So I hope I left enough food in the cupboards and the fridge. And don’t forget to water the plants, please. I certainly left enough reading material. If you missed any of it, there’s the latest in the case of Omar Khadr, the “child soldier” that Obama, of all people, wants to try for invented war crimes (Defiance in Isolation: The Last Stand of Omar Khadr and Omar Khadr Accepts US Military Lawyer for Forthcoming Trial by Military Commission), some updates on the story of the UK torture inquiry, its inappropriate judge and the selective censorship of damaging intelligence material (Omar Deghayes Complains About “Highly Selective” Disclosure of UK Documents Relating to his Interrogations in Bagram and Guantánamo and Reprieve Demands Resignation of “Fatally Compromised” Head of UK Torture Inquiry), and a promising update on the three ex-Guantánamo prisoners in Slovakia who embarked on a hunger strike after the government dragged its heels sorting out new lives for them (Former Guantánamo Prisoners in Slovakia Finally Receive Residence Permits).
There are also a few updates on torture: some evasive Congressional testimony from Jay Bybee, who signed off on the “torture memos” of August 2002, and who appears to have set up the CIA for prosecution, for exceeding his guidelines or using unapproved techniques (How Jay Bybee Has Approved the Prosecution of CIA Operatives for Torture), and the truly disturbing story of how the Obama administration, the Supreme Court and the D.C. Circuit Court have all conspired to forcibly repatriate an Algerian from Guantánamo, even though he faces the risk of torture (Obama and US Courts Repatriate Algerian from Guantánamo Against His Will; May Be Complicit in Torture).
Related are two other stories: one reviewing the D.C. Circuit Court’s treatment of Guantánamo prisoners’ habeas corpus appeals, explaining how the judges appear to be obsessed with granting the President unfettered executive power, and with undermining the District Court judges who have granted 37 out of 51 habeas petitions (Guantánamo and Habeas Corpus: Prisoners Win 3 out of 4 Cases, But Lose 5 out of 6 in Court of Appeals — it’s Part One; Part Two will follow next week). The other, focusing on one of these appeals, tells the disgraceful story of how the D.C. Circuit Court, in the case of a prisoner allegedly associated with Abu Zubaydah (the “high-value detainee” for whom the CIA torture program was invented), has drawn on long-discredited allegations about Zubaydah, ignoring the fact that, four months ago, the government conceded in a court filing that he was never a member of al-Qaeda, and has also drawn on a dubious diary by a supposed “associate” of Zubaydah, whose whereabouts are unknown (In Abu Zubaydah’s Case, Court Relies on Propaganda and Lies).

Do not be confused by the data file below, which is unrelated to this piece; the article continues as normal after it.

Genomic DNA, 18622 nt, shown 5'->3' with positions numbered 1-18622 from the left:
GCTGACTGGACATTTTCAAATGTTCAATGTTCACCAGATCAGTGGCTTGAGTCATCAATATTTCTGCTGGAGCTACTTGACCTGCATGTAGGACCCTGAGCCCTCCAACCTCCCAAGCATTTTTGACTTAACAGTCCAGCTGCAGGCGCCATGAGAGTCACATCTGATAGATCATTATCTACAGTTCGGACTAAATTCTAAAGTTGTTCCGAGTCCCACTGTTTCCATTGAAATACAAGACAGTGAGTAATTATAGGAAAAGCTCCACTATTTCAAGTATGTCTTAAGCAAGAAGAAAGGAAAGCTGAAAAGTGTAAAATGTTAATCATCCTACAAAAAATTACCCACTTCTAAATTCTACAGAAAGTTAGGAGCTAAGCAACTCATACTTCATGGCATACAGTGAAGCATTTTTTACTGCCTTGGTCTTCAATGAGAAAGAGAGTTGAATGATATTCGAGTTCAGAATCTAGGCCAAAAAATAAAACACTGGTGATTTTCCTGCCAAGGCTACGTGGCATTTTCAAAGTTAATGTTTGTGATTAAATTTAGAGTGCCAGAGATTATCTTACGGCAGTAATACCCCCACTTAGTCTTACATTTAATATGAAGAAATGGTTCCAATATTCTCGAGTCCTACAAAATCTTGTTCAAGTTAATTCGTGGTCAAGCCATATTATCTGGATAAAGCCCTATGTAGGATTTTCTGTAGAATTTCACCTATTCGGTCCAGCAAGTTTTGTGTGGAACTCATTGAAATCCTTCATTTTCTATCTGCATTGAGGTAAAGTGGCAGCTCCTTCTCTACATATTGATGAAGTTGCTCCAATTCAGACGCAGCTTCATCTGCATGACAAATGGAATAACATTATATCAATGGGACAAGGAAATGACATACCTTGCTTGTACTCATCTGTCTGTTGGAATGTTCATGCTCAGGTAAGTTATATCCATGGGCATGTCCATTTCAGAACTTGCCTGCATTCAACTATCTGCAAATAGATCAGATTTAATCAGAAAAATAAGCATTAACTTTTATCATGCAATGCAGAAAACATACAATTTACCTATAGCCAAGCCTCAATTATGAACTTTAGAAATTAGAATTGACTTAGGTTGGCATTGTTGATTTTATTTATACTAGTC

If that’s not enough, you could explore my definitive Guantánamo prisoner list, recently updated, which provides references and links for all 779 prisoners held at Guantánamo, or you could come and join me in Wiltshire.
Oh, I’m sorry. Did I forget to tell you here I’m going? I’m going here:
And hopefully it will be like this (last year):
And not like this (three years ago):
If you don’t make it, then I’ll see you back here on Monday evening!
Andy Worthington is the author of The Guantánamo Files: The Stories of the 774 Detainees in America’s Illegal Prison (published by Pluto Press, distributed by Macmillan in the US, and available from Amazon — click on the following for the US and the UK) and of two other books: Stonehenge: Celebration and Subversion and The Battle of the Beanfield. To receive new articles in your inbox, please subscribe to my RSS feed (and I can also be found on Facebook and Twitter). Also see my definitive Guantánamo prisoner list, updated in July 2010, details about the new documentary film, “Outside the Law: Stories from Guantánamo” (co-directed by Polly Nash and Andy Worthington, currently on tour in the UK, and available on DVD here), and my definitive Guantánamo habeas list, and, if you appreciate my work, feel free to make a donation.
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